A massive dinosaur death bed in Alberta has helped map out the animal's life span and thrown doubt on long-held theories about how one species lived, says new research conducted in part at the University of Alberta.
"One of the surprises to me was that the overall pattern of survivorship fits closer to an attritional model rather than the catastrophic model we were expecting," said world-renowned paleontologist Dr. Phillip Currie and professor in the U of A's Department of Biological Sciences. "Hopefully this will help us to unravel the cause of death of so many carnivores at one location.
"It's also surprising that something like this study has never been done before."
For decades, scientists believed dinosaurs were bigger versions of living reptiles but this new research, published in the current issue of Science, shows that the life pattern of the Albertosaurus is closer to that of living large mammals. The pattern also shows that if the Albertosaurus lived until the age of two, he enjoyed a low death rate until the teenage years when mortality increased.
In 1910, a collecting party from the American Museum of Natural History floated down Alberta's Red Deer River. Led by Barnum Brown, they excavated skeletons of nine individuals of Albertosaurus sarcophagus from a single quarry. It is the best evidence that exists to suggest that tyrannosaurids may have been gregarious, or pack, animals. The almost complete lack of herbivore bones from the excavation suggests that this was probably not a predator trap. Recognizing the importance of the site, Currie led an expedition in 1997 to try to find Brown's original quarry and returned annually with a group from the Royal Tyrrell Museum of Palaeontology to excavate the site. The number of Albertosaurus individuals is now known to be at least 22, which range from two to almost 10 metres in total length.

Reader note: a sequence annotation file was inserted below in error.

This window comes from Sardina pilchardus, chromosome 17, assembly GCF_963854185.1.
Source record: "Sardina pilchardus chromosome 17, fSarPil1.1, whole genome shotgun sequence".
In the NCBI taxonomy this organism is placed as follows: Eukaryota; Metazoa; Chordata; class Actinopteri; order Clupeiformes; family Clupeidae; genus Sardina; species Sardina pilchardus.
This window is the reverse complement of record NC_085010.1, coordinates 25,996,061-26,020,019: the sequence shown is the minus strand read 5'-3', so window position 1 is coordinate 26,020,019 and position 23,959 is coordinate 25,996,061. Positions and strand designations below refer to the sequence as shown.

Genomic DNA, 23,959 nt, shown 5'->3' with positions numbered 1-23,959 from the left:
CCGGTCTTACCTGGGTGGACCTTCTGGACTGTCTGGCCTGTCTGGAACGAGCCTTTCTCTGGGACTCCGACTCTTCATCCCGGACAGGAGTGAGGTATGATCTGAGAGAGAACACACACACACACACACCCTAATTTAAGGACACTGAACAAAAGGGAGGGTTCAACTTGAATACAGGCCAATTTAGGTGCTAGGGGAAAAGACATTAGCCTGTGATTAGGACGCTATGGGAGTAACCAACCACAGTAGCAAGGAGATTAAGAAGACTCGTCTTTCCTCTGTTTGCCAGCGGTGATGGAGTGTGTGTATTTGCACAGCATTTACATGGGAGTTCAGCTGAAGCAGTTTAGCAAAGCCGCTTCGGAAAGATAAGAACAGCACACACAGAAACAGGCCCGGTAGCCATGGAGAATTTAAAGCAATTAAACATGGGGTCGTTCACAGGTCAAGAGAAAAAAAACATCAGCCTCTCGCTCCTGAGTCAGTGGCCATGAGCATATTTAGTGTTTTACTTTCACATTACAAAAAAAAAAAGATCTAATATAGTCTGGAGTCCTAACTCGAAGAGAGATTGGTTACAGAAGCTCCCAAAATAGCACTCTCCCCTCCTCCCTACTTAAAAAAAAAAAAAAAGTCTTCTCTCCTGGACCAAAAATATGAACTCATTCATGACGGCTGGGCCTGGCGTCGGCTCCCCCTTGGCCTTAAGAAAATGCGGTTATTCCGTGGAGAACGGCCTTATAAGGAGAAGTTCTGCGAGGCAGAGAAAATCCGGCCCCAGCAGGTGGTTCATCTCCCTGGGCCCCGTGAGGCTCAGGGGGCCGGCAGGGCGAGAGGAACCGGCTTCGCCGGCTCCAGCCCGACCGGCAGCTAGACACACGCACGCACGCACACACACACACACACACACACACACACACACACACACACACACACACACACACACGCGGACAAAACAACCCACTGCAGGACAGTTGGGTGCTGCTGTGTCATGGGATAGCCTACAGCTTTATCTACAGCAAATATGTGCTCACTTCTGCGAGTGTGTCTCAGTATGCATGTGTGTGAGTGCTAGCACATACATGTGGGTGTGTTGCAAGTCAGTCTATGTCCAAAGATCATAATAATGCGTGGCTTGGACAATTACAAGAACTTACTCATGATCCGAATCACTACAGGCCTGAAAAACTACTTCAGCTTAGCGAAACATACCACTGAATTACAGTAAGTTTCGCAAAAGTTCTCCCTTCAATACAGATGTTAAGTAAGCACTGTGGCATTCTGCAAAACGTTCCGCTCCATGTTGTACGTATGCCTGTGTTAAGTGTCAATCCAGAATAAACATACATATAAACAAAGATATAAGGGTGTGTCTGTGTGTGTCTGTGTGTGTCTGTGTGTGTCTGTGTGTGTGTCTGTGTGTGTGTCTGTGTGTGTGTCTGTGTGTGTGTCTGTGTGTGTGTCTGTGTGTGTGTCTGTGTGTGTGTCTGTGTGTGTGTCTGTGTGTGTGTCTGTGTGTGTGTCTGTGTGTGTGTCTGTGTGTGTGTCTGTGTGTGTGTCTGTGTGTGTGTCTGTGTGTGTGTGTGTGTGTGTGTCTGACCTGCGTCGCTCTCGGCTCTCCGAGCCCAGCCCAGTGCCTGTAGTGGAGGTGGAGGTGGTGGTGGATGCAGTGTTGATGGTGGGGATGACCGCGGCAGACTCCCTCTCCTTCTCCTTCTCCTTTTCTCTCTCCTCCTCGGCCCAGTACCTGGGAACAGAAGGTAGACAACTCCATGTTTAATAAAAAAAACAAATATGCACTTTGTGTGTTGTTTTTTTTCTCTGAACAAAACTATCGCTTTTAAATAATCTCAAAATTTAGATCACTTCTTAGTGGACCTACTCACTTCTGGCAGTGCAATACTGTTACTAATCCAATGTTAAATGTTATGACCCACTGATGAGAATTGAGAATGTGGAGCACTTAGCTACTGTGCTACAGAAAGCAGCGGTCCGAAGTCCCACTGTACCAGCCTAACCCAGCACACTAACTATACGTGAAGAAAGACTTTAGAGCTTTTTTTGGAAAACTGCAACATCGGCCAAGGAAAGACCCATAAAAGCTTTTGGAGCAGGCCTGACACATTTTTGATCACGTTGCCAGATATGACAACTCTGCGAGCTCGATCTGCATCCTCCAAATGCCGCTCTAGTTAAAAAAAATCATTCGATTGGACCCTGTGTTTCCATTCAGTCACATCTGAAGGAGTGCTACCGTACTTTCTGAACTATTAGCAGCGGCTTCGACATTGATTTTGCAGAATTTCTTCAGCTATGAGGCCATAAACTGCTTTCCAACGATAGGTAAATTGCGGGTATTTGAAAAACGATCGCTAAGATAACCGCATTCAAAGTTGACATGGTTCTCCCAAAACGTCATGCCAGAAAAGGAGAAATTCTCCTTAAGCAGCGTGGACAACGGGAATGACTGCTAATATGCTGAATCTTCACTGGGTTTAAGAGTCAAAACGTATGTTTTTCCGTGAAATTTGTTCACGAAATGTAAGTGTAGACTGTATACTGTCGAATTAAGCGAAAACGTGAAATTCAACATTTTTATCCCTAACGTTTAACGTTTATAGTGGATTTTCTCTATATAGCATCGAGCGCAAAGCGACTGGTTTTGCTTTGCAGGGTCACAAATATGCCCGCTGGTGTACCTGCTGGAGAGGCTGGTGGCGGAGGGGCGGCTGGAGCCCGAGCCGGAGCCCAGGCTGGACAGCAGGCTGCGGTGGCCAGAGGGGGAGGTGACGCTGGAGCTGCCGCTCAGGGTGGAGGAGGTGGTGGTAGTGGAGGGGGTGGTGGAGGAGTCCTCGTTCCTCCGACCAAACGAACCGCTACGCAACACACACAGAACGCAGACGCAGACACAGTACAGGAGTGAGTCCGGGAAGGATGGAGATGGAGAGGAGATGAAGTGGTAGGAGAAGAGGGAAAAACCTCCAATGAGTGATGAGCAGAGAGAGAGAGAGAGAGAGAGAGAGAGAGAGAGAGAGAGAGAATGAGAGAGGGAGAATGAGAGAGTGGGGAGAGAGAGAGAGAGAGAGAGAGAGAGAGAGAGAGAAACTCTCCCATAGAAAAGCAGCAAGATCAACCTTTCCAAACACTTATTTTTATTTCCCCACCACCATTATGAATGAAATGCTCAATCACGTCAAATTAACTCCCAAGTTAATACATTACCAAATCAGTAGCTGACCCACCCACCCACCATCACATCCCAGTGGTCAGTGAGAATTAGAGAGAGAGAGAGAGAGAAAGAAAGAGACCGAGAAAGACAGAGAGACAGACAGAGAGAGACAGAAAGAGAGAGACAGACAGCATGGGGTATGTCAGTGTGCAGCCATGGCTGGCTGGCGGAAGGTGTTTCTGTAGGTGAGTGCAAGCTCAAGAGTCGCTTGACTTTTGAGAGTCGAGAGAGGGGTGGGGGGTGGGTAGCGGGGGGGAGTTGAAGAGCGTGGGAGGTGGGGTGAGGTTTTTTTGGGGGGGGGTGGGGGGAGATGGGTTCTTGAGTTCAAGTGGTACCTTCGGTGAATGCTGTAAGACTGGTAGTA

For this latest paper, Currie collaborated with Dr. Gregory Erickson from Florida State University to produce the first age-standardized ecological life table for a non-avian dinosaur population. They selected fibulae or metatarsals from individuals and used growth line counts to estimate ages at death.
They found that the complex survivorship pattern is remarkably similar to that seen in living large mammals. High newborn mortality rates due to predation alone subside once a threshold size is reached and it appears that such a threshold was reached by age two in Albertosaurus sarcophagus, say the research team. The mortality rates remained low until about the 13th year of life, at which point they reached total lengths of six metres or 60 per cent of their maximum recorded size. At that point, mortality rates escalated to more than 23 per cent a year.
70% of the animals surviving to two years of age were still alive at age 13, which would help explain why so few bones of young adults have been found. "One implication of these findings is that the previously mysterious rarity of sub-adult tyrannosaur specimens is due to their exceptionally low mortality rates," said Currie.
Some people have speculated that tyrannosaurs must have rocketed to adult size in a few years or less, leaving only a small fraction of development that juveniles could have contributed to the fossil record. "However, this notion is inconsistent with our growth curve," say the researchers in the paper. "Instead, we suggest that these young animals simply had low mortality, just like older juveniles and subadults of most large terrestrial mammals today."
The estimated survivorship curve also provides a possible explanation for the rarity of individual giants--just two per cent of the population lived long enough to attain maximal size and age for the species.
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